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The Dream that Failed: Reflections on the Soviet Union Hardcover – December 8, 1994
From Publishers Weekly
In a devastating postmortem of Soviet history, Laqueur (Black Hundred) challenges much conventional thinking as he illuminates two central questions: why the U.S.S.R. lasted as long as it did, and why it collapsed. He notes that the Bolshevik takeover in 1917 resulted from fortuitous circumstances, including the chaos of WWI and the disunity of anti-Bolshevik factions in the ensuing civil war. Ignorance of the outside world, enforced through the early 1960s, contributed to Soviet citizens' passive acceptance of the regime, surmises this prolific historian. As for the Soviet Union's breakup, he opines that the dismal quality of life-repression of freedoms, rising crime, routine high-level corruption, poisoned air and water and substandard housing-was even more decisive than economic failure. The author scathingly criticizes fellow Western travelers who turned a blind eye to Soviet totalitarianism, and CIA economists and academics who greatly overestimated the Soviet gross national product while underestimating the crushing burden of Soviet military spending as factors in the demise of the U.S.S.R.
Copyright 1994 Reed Business Information, Inc.
From Library Journal
The title of this collection of nine essays recalls Arthur Koestler's notorious 1949 volume, The God That Failed. The earlier study, written at the zenith of Soviet power, described the loss of faith in communism; Laqueur's book offers an informal inquest on the collapse of communism and the Soviet Union. More provocatively, it is also an inquest on the quasiscience of Sovietology. Why did so many professional analysts not only utterly fail to see what was coming but continue to insist until the end that the system remained strong? Laqueur's assessments are severe, and he does not hesitate to name names. An important, polemical work that is probably more useful and interesting in its treatment of Sovietology's record than of the Soviet collapse, this should (but probably won't) provoke overdue self-examination among observers of the ex-USSR. For Soviet studies collections.
Robert H. Johnston, McMaster Univ., Hamilton, Ontario
Copyright 1994 Reed Business Information, Inc.
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Top customer reviews
This is a good book, but you must be prepared to go to the Notes pages constantly. By far the best part is the author's exposure of the so-called "experts" from the West who got it so wrong regarding the Soviet Union, not only about its implosion (they are not clairvoyants, after all), but in their total analysis of the system. Laqueur presents most of these experts as what they are: ideologically-motivated men and women of the Left that could not bring themselves to see the rotten system they were supposedly studying. When they saw the truth, they camouflaged it or ignored it because they were attracted to such a system.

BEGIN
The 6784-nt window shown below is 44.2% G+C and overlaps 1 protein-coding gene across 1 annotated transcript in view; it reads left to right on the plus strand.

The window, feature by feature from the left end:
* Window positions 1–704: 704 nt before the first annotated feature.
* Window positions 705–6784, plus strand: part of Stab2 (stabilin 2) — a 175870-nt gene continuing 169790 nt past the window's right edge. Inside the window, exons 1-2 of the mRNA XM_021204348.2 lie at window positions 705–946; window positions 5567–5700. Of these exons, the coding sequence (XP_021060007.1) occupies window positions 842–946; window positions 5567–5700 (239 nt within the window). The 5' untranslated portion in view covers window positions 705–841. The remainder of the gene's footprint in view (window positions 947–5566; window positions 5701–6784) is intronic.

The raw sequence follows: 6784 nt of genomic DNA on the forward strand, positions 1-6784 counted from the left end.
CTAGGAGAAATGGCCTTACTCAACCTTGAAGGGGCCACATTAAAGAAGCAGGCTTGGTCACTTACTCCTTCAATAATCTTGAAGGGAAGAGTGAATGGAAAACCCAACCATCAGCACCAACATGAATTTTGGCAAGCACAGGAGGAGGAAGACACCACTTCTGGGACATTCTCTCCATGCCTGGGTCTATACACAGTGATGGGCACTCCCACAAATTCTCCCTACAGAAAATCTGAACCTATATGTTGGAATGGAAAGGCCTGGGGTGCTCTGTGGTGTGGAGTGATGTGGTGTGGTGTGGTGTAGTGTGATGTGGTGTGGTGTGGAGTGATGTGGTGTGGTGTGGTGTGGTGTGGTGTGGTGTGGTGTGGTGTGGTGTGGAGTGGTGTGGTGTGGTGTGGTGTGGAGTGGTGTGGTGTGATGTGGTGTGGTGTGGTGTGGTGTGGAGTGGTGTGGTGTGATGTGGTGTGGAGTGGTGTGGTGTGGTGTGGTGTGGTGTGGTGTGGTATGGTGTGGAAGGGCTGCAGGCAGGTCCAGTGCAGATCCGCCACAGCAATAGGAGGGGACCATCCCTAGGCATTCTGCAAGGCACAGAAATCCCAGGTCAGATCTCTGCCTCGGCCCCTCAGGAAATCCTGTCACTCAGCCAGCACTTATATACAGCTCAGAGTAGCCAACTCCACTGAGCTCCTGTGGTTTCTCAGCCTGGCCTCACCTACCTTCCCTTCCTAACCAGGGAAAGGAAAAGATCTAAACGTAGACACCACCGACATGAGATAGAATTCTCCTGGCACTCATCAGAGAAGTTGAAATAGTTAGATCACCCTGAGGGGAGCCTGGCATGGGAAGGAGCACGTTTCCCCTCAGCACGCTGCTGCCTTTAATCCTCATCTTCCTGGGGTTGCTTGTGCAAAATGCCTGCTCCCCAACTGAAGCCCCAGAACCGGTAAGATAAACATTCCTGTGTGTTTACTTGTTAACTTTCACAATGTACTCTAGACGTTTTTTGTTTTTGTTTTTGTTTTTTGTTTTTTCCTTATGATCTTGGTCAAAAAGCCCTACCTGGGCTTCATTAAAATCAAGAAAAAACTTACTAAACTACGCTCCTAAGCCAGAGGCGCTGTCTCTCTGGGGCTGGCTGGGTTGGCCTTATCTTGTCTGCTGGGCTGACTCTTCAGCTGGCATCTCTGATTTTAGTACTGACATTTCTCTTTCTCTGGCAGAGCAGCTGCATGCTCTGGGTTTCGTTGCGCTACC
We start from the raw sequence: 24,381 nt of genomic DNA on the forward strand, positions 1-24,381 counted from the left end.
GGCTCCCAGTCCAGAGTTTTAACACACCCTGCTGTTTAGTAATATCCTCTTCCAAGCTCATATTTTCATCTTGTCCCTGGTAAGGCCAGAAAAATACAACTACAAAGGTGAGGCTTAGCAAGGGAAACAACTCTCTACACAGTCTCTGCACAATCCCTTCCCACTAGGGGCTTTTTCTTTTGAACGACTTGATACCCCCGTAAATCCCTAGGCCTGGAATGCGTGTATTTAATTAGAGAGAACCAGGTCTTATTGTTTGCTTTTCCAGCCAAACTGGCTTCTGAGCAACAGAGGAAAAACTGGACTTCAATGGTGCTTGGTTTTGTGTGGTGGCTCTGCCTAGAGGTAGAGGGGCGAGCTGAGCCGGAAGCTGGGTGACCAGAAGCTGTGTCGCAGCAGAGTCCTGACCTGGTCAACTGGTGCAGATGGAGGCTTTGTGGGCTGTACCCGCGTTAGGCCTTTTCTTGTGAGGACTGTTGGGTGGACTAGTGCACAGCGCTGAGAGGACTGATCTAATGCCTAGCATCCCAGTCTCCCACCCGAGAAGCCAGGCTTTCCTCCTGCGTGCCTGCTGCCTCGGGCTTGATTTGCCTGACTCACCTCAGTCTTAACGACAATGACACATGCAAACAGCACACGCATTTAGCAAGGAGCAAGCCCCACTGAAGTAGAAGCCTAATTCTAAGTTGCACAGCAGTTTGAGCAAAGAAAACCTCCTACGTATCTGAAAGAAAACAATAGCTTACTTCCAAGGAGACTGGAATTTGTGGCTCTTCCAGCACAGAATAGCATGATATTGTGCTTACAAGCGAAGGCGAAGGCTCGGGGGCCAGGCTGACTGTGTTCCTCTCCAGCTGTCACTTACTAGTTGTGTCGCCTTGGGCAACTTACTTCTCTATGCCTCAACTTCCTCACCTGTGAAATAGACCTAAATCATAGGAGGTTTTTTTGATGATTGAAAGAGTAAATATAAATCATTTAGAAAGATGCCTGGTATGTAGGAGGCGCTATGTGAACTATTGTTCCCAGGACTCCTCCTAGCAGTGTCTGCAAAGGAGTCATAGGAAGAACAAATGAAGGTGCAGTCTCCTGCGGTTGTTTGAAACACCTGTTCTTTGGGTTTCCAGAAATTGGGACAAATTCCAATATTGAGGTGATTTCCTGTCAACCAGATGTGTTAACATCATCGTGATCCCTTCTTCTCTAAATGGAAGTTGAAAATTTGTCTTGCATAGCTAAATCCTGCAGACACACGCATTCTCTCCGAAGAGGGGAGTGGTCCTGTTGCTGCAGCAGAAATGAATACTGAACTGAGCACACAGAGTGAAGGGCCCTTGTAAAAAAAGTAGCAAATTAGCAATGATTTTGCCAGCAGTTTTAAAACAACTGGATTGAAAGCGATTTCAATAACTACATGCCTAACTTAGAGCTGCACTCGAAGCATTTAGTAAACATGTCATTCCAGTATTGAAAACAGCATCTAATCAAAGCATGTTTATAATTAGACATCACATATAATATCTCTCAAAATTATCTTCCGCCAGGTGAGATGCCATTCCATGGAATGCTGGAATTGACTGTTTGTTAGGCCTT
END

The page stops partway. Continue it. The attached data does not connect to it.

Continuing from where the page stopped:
I was disappointed in the exclusion of Dmitri Volkogonov and the very brief mention of Roy Medvedev from among the Soviet scholars who seriously attempted to bring light to a very dark subject. Of especial consideration is the case of Volkogonov, whose biographies of Lenin, Stalin, and Trotsky leave no doubt that the troika in whose hands rested the destiny of millions in Russia and beyond was a corrupt, power-hungry confluence of liars, murderers, and fanatics. Laqueur ignores Volkogonov. Almost equally ignored is Robert Conquest, barely mentioned in a rather vague form. Perhaps the author wanted to concentrate on the lousy ones, like Getty, Fitzpatrick, Lewin, Sanders, and others. Still, honorable mentions to those who courageously wrote the truth and were right about how bad Communism (in all its variants: Leninist, Stalinist, Trotskyist) really was would have been a valuable epilogue.
In spite of these minor problems, this is a highly recommended book, especially to use as a guide in order to detect the so-called fellow travellers (Lenin called them "Useful Idiots) like Carr and Deutscher, or the inexcusably bad ones for being apologists, like Brand, Schlesinger, Ward, Davies, etc. Also, for those interested in the subject, an article by Robert Conquest for the "Times Literary Supplement" of London and reproduced by the "National Review" of July 15, 1996, is very good additional material. In it, Mr. Conquest has one or two things to say about Robert W. Thurston's book on Stalin "Life and Terror in Stalin's Russia, 1934-1941." I would suggest reading Laqueur's book first, and then Conquest's article.